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Thai Basil Pesto – and what to do with it!

Thai Basil Pesto – and what to do with it!

The flavor has a pronounced licorice essence and a little spicy kick. So many uses – see my list. Find this wonderful variety at farmers’ markets. Makes a delicious and unique pesto!

Thai Basil Pesto adorns Pasta Squares, Roasted Zucchini and Toasted Pignoli Nuts

Karen’s Thai Basil Pesto includes Thai Basil Leaves, Garlic, Pignoli Nuts, Nutritional Yeast, Salt & Pepper, Dried Thai Chili and Extra Virgin Olive Oil

This recipe is Vegan with the addition of Nutritional Yeast – replacing the classic parmesan cheese. Lends a nice cheesy flavor!

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Thai Basil Pesto – and what to do with it!


2 cups Thai basil leaves – washed and dried; lightly packed.

3 medium cloves fresh garlic, peeled

2 tablespoon Pignoli Nuts (pine nuts)

2 tablespoons nutritional yeast

¼ teaspoon sea salt

⅛ teaspoons fresh cracked pepper

2 pinches dried Thai chile* (or any dried spicy chili) minced before adding to the processor 

½ cup extra virgin olive oil



Simple to make! Most of your time will be spent picking the basil leaves off their stems; washing and drying them.


Add the first 7 ingredients (all but the olive oil) to the bowl of a food processor.
This pesto has a slight spicy taste – feel free to adjust the chile peppers to suit your taste.
Pulse a few time to break down the ingredients.
Measure the olive oil and turn the machine on.


Add the olive oil in a steady stream through the feed tube until all is incorporated.
Scrape down with a rubber spatula. Turn machine back on and process to a smooth paste/pesto.


To store:
Keep in the refrigerator in a glass container with a tight seal. Top with a layer of olive oil and place a piece of waxed paper (can use plastic wrap too) on top, pressing down – to stop basil from discoloring.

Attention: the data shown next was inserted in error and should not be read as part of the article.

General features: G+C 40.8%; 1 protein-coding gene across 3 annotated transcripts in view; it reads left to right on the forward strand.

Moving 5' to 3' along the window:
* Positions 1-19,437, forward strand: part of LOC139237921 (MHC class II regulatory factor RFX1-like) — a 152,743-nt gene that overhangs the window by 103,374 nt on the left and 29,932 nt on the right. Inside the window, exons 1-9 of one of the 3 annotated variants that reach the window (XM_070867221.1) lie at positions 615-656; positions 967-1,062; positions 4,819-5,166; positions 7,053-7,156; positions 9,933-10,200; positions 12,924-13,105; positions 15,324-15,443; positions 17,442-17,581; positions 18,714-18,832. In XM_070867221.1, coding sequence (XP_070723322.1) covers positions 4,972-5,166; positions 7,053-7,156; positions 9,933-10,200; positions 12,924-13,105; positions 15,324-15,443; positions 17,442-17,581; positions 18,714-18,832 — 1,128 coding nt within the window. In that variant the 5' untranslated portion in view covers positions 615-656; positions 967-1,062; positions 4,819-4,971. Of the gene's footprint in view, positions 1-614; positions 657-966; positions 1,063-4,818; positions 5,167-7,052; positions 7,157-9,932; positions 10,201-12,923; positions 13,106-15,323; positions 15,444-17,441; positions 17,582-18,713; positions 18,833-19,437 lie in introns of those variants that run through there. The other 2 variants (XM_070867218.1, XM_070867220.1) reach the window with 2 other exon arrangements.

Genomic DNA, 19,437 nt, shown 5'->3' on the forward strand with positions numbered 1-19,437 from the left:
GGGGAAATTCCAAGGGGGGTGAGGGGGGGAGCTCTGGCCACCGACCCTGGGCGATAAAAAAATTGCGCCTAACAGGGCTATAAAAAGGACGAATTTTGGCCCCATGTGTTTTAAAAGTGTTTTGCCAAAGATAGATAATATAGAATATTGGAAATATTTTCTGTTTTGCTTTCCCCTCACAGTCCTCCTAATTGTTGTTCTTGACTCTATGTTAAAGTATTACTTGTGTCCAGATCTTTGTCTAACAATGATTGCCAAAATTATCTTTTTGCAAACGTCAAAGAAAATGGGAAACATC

Uses for Pesto:

A Topping For Pasta – a no-brainer!
I love too to add a dollop of pesto on warm cooked foods, and let it melt in
Compound Butter: Pesto is mixed with butter and flavorings, then chilled and sliced – as it will melt into warm foods
A Flavoring Agent for mayonnaise, yogurt and sour cream
An Addition To salad dressing, vinaigrettes and olive oil
A Base for all your pizza creations instead of tomato based
A Mix-In for Sautéed Vegetables
A Schmear for Bread and great on bruschetta
A Nice Layer of Flavor underneath the skin of chicken before cooking

* Thai Chiles: This spicy thai chile pepper is indispensable in Asian cuisines. Scoville Heat varies in these; some very hot  – a miniature variety of cayenne. So use them sparingly, or substitute with a mild chile if desired.

See BLOG for many more photos and information on this recipe and
15 Types Of Basil to get to know plus Uses for Pesto.

This recipe may not be reproduced without the consent of its author, Karen Sheer.

To say hello, discuss a recipe, share one, or have a comment - I would love to know what you think!

    • Debbie Haynes
    • 18 Aug 2022

    Your recipe sounds delicious. Should the Thai basil leaves be loosely or tightly packed?

    1. Reply

      Hi Debbie,
      Thank you for your email.
      I would say “lightly packed” for the Thai Basil. (I will make a note on the recipe.)
      ~ Hope you enjoy the recipe!

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